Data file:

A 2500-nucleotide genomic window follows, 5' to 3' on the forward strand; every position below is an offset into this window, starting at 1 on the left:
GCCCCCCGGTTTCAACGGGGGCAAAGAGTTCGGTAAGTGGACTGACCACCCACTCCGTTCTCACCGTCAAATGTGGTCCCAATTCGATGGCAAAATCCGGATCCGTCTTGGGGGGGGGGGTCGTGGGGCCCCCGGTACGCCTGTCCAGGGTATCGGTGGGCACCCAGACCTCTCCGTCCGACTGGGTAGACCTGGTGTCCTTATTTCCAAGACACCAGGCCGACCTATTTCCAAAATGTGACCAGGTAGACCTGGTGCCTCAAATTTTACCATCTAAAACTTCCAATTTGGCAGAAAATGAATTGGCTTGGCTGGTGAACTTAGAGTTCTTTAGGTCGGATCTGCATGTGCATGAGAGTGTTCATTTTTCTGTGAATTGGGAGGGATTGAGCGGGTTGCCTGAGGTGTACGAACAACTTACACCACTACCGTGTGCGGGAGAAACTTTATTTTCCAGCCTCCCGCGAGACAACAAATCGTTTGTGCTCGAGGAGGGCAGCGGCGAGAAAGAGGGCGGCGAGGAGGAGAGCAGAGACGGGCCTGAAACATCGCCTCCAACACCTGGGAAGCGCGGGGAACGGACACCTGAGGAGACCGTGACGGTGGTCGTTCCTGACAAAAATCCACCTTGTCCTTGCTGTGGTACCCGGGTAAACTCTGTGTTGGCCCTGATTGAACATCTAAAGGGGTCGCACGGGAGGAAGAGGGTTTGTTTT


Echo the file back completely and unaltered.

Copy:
A 2500-nucleotide genomic window follows, 5' to 3' on the forward strand; every position below is an offset into this window, starting at 1 on the left:
GCCCCCCGGTTTCAACGGGGGCAAAGAGTTCGGTAAGTGGACTGACCACCCACTCCGTTCTCACCGTCAAATGTGGTCCCAATTCGATGGCAAAATCCGGATCCGTCTTGGGGGGGGGGGTCGTGGGGCCCCCGGTACGCCTGTCCAGGGTATCGGTGGGCACCCAGACCTCTCCGTCCGACTGGGTAGACCTGGTGTCCTTATTTCCAAGACACCAGGCCGACCTATTTCCAAAATGTGACCAGGTAGACCTGGTGCCTCAAATTTTACCATCTAAAACTTCCAATTTGGCAGAAAATGAATTGGCTTGGCTGGTGAACTTAGAGTTCTTTAGGTCGGATCTGCATGTGCATGAGAGTGTTCATTTTTCTGTGAATTGGGAGGGATTGAGCGGGTTGCCTGAGGTGTACGAACAACTTACACCACTACCGTGTGCGGGAGAAACTTTATTTTCCAGCCTCCCGCGAGACAACAAATCGTTTGTGCTCGAGGAGGGCAGCGGCGAGAAAGAGGGCGGCGAGGAGGAGAGCAGAGACGGGCCTGAAACATCGCCTCCAACACCTGGGAAGCGCGGGGAACGGACACCTGAGGAGACCGTGACGGTGGTCGTTCCTGACAAAAATCCACCTTGTCCTTGCTGTGGTACCCGGGTAAACTCTGTGTTGGCCCTGATTGAACATCTAAAGGGGTCGCACGGGAGGAAGAGGGTTTGTTTT